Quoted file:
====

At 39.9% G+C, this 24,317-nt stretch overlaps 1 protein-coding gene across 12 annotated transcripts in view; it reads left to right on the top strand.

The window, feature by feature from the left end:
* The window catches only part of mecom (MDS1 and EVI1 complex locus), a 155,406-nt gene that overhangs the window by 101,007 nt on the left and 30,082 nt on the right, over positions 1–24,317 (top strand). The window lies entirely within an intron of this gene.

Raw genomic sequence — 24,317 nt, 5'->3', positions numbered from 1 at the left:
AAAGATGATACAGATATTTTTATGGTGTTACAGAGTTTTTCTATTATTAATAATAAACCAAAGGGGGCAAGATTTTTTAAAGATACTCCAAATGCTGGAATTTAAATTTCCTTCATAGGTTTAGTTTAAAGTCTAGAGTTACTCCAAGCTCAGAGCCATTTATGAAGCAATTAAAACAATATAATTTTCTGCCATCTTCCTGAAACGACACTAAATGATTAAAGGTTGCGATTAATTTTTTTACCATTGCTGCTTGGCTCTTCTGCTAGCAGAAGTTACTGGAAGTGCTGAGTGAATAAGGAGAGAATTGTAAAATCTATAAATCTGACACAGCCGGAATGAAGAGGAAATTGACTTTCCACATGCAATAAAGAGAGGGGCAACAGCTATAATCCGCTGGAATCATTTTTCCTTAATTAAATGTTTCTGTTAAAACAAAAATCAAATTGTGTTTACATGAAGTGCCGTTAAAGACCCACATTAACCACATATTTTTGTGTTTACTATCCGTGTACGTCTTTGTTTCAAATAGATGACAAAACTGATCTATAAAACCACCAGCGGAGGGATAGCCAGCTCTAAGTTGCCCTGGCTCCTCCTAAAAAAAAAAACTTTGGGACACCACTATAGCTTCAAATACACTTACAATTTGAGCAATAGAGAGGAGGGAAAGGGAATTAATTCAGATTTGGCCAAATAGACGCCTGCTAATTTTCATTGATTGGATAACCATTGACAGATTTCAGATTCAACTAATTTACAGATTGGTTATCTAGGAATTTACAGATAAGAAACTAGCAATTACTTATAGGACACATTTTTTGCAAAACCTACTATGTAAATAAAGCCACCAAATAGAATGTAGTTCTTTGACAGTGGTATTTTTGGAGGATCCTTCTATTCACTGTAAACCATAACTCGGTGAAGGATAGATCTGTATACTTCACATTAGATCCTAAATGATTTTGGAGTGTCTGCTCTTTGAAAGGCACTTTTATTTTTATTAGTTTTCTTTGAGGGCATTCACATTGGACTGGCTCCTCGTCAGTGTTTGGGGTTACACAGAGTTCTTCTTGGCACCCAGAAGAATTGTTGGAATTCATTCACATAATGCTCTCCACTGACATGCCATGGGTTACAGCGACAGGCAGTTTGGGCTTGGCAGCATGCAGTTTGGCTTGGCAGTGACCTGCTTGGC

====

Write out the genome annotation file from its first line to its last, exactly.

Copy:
At 39.9% G+C, this 24,317-nt stretch overlaps 1 protein-coding gene across 12 annotated transcripts in view; it reads left to right on the top strand.

The window, feature by feature from the left end:
* The window catches only part of mecom (MDS1 and EVI1 complex locus), a 155,406-nt gene that overhangs the window by 101,007 nt on the left and 30,082 nt on the right, over positions 1–24,317 (top strand). The window lies entirely within an intron of this gene.

Raw genomic sequence — 24,317 nt, 5'->3', positions numbered from 1 at the left:
AAAGATGATACAGATATTTTTATGGTGTTACAGAGTTTTTCTATTATTAATAATAAACCAAAGGGGGCAAGATTTTTTAAAGATACTCCAAATGCTGGAATTTAAATTTCCTTCATAGGTTTAGTTTAAAGTCTAGAGTTACTCCAAGCTCAGAGCCATTTATGAAGCAATTAAAACAATATAATTTTCTGCCATCTTCCTGAAACGACACTAAATGATTAAAGGTTGCGATTAATTTTTTTACCATTGCTGCTTGGCTCTTCTGCTAGCAGAAGTTACTGGAAGTGCTGAGTGAATAAGGAGAGAATTGTAAAATCTATAAATCTGACACAGCCGGAATGAAGAGGAAATTGACTTTCCACATGCAATAAAGAGAGGGGCAACAGCTATAATCCGCTGGAATCATTTTTCCTTAATTAAATGTTTCTGTTAAAACAAAAATCAAATTGTGTTTACATGAAGTGCCGTTAAAGACCCACATTAACCACATATTTTTGTGTTTACTATCCGTGTACGTCTTTGTTTCAAATAGATGACAAAACTGATCTATAAAACCACCAGCGGAGGGATAGCCAGCTCTAAGTTGCCCTGGCTCCTCCTAAAAAAAAAAACTTTGGGACACCACTATAGCTTCAAATACACTTACAATTTGAGCAATAGAGAGGAGGGAAAGGGAATTAATTCAGATTTGGCCAAATAGACGCCTGCTAATTTTCATTGATTGGATAACCATTGACAGATTTCAGATTCAACTAATTTACAGATTGGTTATCTAGGAATTTACAGATAAGAAACTAGCAATTACTTATAGGACACATTTTTTGCAAAACCTACTATGTAAATAAAGCCACCAAATAGAATGTAGTTCTTTGACAGTGGTATTTTTGGAGGATCCTTCTATTCACTGTAAACCATAACTCGGTGAAGGATAGATCTGTATACTTCACATTAGATCCTAAATGATTTTGGAGTGTCTGCTCTTTGAAAGGCACTTTTATTTTTATTAGTTTTCTTTGAGGGCATTCACATTGGACTGGCTCCTCGTCAGTGTTTGGGGTTACACAGAGTTCTTCTTGGCACCCAGAAGAATTGTTGGAATTCATTCACATAATGCTCTCCACTGACATGCCATGGGTTACAGCGACAGGCAGTTTGGGCTTGGCAGCATGCAGTTTGGCTTGGCAGTGACCTGCTTGGC